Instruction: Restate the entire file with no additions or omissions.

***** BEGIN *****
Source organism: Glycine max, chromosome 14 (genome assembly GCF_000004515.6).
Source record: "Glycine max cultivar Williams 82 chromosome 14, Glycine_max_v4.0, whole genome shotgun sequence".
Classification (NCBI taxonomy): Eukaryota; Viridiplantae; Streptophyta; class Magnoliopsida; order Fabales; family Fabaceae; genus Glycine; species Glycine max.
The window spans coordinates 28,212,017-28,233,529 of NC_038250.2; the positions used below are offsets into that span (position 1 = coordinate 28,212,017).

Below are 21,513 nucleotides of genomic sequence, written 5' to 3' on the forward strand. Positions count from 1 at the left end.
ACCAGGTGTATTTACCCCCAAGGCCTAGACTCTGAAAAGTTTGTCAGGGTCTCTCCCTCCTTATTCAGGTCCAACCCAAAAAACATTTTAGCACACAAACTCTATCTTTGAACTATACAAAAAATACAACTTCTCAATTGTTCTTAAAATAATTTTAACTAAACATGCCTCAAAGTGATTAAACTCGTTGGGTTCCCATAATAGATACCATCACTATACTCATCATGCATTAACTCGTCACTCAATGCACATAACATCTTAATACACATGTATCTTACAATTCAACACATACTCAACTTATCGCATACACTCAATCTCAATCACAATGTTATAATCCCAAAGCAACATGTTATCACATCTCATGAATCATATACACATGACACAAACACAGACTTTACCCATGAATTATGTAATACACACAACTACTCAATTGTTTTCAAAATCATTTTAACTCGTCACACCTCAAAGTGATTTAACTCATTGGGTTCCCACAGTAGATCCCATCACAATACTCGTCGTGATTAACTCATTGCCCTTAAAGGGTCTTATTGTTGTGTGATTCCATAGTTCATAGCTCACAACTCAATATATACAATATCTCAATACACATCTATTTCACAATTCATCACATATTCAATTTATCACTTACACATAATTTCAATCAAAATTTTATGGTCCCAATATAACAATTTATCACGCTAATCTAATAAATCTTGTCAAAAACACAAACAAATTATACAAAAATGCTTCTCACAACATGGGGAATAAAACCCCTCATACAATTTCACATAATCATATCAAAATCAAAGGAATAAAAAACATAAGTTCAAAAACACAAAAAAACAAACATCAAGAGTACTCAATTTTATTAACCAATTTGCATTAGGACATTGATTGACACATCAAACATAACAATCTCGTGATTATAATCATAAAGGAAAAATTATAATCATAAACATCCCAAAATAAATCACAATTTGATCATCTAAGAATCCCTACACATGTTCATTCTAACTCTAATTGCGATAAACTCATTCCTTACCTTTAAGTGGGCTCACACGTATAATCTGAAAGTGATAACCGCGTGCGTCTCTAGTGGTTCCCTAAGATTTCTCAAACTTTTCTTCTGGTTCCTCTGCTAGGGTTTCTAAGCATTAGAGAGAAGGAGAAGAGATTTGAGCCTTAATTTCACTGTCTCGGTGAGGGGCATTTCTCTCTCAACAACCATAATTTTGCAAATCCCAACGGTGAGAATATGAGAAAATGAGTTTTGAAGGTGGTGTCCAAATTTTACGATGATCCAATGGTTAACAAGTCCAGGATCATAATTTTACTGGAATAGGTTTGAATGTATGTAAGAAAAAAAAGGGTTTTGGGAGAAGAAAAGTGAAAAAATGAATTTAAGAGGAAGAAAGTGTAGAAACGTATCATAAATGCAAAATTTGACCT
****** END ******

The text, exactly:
Source organism: Glycine max, chromosome 14 (genome assembly GCF_000004515.6).
Source record: "Glycine max cultivar Williams 82 chromosome 14, Glycine_max_v4.0, whole genome shotgun sequence".
Classification (NCBI taxonomy): Eukaryota; Viridiplantae; Streptophyta; class Magnoliopsida; order Fabales; family Fabaceae; genus Glycine; species Glycine max.
The window spans coordinates 28,212,017-28,233,529 of NC_038250.2; the positions used below are offsets into that span (position 1 = coordinate 28,212,017).

Below are 21,513 nucleotides of genomic sequence, written 5' to 3' on the forward strand. Positions count from 1 at the left end.
ACCAGGTGTATTTACCCCCAAGGCCTAGACTCTGAAAAGTTTGTCAGGGTCTCTCCCTCCTTATTCAGGTCCAACCCAAAAAACATTTTAGCACACAAACTCTATCTTTGAACTATACAAAAAATACAACTTCTCAATTGTTCTTAAAATAATTTTAACTAAACATGCCTCAAAGTGATTAAACTCGTTGGGTTCCCATAATAGATACCATCACTATACTCATCATGCATTAACTCGTCACTCAATGCACATAACATCTTAATACACATGTATCTTACAATTCAACACATACTCAACTTATCGCATACACTCAATCTCAATCACAATGTTATAATCCCAAAGCAACATGTTATCACATCTCATGAATCATATACACATGACACAAACACAGACTTTACCCATGAATTATGTAATACACACAACTACTCAATTGTTTTCAAAATCATTTTAACTCGTCACACCTCAAAGTGATTTAACTCATTGGGTTCCCACAGTAGATCCCATCACAATACTCGTCGTGATTAACTCATTGCCCTTAAAGGGTCTTATTGTTGTGTGATTCCATAGTTCATAGCTCACAACTCAATATATACAATATCTCAATACACATCTATTTCACAATTCATCACATATTCAATTTATCACTTACACATAATTTCAATCAAAATTTTATGGTCCCAATATAACAATTTATCACGCTAATCTAATAAATCTTGTCAAAAACACAAACAAATTATACAAAAATGCTTCTCACAACATGGGGAATAAAACCCCTCATACAATTTCACATAATCATATCAAAATCAAAGGAATAAAAAACATAAGTTCAAAAACACAAAAAAACAAACATCAAGAGTACTCAATTTTATTAACCAATTTGCATTAGGACATTGATTGACACATCAAACATAACAATCTCGTGATTATAATCATAAAGGAAAAATTATAATCATAAACATCCCAAAATAAATCACAATTTGATCATCTAAGAATCCCTACACATGTTCATTCTAACTCTAATTGCGATAAACTCATTCCTTACCTTTAAGTGGGCTCACACGTATAATCTGAAAGTGATAACCGCGTGCGTCTCTAGTGGTTCCCTAAGATTTCTCAAACTTTTCTTCTGGTTCCTCTGCTAGGGTTTCTAAGCATTAGAGAGAAGGAGAAGAGATTTGAGCCTTAATTTCACTGTCTCGGTGAGGGGCATTTCTCTCTCAACAACCATAATTTTGCAAATCCCAACGGTGAGAATATGAGAAAATGAGTTTTGAAGGTGGTGTCCAAATTTTACGATGATCCAATGGTTAACAAGTCCAGGATCATAATTTTACTGGAATAGGTTTGAATGTATGTAAGAAAAAAAAGGGTTTTGGGAGAAGAAAAGTGAAAAAATGAATTTAAGAGGAAGAAAGTGTAGAAACGTATCATAAATGCAAAATTTGACCT